For the average user linking against the shared object this will be no problem. Things get tricky with real time libraries like mkl_rt which somehow hide the Fortran runtime from ld or if you plan to link the static library in a shared module, e.g. for building Python extension modules which are independent from the shared object,

Not sure if this addresses what you want, but I noticed that programs that I rewrote no longer worked after a computer crash (which had nothing to do with gfortran).

When I reinstalled gfortran they worked. This is where Synaptic put gfortran [Ubuntu-Mate 20.04]:


My programs ran fine afterwards…

Fortran wiki also has a page about precisely this issue: Library distribution in Fortran Wiki

Thanks for those links. I found a good summary on the topic here, concisely summarizing my past experience with this issue.

Looking to the prior discussion the preference is a subdirectory in the lib directory including all the required information (package name, compiler name, compiler version, maybe even platform and architecture), or a separate subdirectory in the installation prefix (like finclude). But not really a consensus on how we can portably install (and find!) module files.

Sounds like a good idea to me. Maybe we can start this by establishing such guidelines in stdlib’s CMake build files?

Just noticed that Fedora have their own Fortran Packaging Guidelines.


Interestingly, the FreeBSD packagers decided that it was harmful to include the compiler information in the module directory path and removed it by patching the build files for several of my projects. The argument was that you can easily switch GFortran versions on FreeBSD and including the compiler version would break the package file list (discussed in toml-f#51).

For CMake there’s CMake Package Manager. By using it you can essentially handle dependencies exactly the same way one would do with fpm. When writing the build system one need to keep in mind that it will be used in two different scenarios though: Both for local development and when used as a dependency.

Makefiles is another story though, but perhaps it’s time to acknowledge that hand written makefiles is an outdated idea?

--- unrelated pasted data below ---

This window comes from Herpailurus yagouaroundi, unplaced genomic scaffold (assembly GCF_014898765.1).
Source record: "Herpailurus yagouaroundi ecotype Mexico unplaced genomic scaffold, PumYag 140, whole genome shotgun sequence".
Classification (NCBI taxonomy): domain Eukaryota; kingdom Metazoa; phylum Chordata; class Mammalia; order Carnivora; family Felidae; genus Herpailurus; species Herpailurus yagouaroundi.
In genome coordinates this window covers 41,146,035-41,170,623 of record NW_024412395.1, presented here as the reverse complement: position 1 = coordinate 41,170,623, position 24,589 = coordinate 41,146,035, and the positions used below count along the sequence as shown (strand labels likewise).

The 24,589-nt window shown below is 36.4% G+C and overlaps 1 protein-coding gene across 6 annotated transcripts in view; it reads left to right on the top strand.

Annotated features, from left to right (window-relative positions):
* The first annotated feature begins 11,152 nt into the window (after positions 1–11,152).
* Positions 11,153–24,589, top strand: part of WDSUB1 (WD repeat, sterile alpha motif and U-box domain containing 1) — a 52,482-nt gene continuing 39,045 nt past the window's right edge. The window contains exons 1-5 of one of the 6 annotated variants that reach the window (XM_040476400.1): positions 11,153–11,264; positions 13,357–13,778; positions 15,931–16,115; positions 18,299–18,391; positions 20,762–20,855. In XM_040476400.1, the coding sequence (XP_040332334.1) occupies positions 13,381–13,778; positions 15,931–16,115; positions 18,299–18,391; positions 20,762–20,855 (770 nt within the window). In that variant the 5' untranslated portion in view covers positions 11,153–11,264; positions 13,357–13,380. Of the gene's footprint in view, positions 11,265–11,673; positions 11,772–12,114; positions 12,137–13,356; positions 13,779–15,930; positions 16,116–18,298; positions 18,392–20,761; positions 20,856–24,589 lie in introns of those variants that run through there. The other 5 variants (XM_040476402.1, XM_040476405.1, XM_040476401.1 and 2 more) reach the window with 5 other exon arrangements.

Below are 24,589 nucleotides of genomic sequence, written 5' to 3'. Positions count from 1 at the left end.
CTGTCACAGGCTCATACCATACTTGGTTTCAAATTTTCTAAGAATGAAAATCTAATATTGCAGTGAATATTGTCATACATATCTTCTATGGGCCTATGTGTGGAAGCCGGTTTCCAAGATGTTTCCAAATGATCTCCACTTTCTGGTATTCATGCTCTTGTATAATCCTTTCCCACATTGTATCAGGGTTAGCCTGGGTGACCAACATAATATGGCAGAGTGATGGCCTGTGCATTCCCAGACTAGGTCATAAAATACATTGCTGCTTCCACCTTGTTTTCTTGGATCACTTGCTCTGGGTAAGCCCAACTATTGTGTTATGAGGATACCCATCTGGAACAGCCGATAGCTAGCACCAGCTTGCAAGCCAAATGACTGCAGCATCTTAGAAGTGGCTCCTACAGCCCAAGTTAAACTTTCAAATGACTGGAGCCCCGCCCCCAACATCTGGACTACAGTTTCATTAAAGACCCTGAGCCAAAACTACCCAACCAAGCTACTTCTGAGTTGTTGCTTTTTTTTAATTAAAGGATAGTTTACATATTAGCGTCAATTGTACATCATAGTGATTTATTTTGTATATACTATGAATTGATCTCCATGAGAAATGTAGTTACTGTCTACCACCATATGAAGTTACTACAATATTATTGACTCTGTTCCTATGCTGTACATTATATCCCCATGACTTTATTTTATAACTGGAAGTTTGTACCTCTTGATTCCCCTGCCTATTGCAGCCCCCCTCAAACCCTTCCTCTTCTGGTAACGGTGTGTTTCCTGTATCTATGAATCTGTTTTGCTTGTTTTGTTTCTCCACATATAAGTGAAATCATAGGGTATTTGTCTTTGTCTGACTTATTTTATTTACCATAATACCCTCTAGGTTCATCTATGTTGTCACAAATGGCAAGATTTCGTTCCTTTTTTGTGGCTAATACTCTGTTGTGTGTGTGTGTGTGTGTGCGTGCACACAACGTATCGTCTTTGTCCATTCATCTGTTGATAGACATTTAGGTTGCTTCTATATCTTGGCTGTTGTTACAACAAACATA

The downside is that one have to maintain multiple build systems for a library, but I would feel more comfortable with this solution than distributing mod-files which I’m not sure would be compatible with the user’s compiler. I think it would be easier to set up a CI test procedure that tests the library through the different build systems.

If I were to distribute .mod-files I’d for sure include the compiler version number in the folder structure. The downside is that if a compiler release actually has backwards compatibility for .mod-files it might not be straight forward to use those old .mod-files.

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Thanks, I already looked briefly into it. Maybe worth to create a separate thread to discuss the CMake package manager? Might be of more general interest.

I’m fine with ignoring Makefiles, both generated and hand-written ones :wink:. We have better tools nowadays than make.

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I think that I would follow what Python does, which is pretty much what we do in fpm now. And then slowly perhaps follow the same approach for CMake, especially after fpm can generate the CMake build system?

It would be great if compilers could help with this. Adding a compiler dependent marker to the module file name should avoid other compilers ever trying to read incompatible module file formats by accident.

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Here is how LFortran handles it:

It checks a compiler string and also a version, and if it doesn’t agree, then it gives an error message.

I think most compilers do something similar.

Are you thinking that in addition to this, they should also encode the name in the filename of the modulefile, something like a.f90 -> lfortran_mod_a.mod?

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Pretty much like Python encodes ABI versions in byte-compiled code or extension modules directly in the filename, just add a suffix or prefix which is impossible to produce with a Fortran module name, like lfortran-a.mod or a-lfortran.mod for example.

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Awesome, I created this issue for this: Add "lfortran" and version into all mod file names (#653) Β· Issues Β· lfortran / lfortran Β· GitLab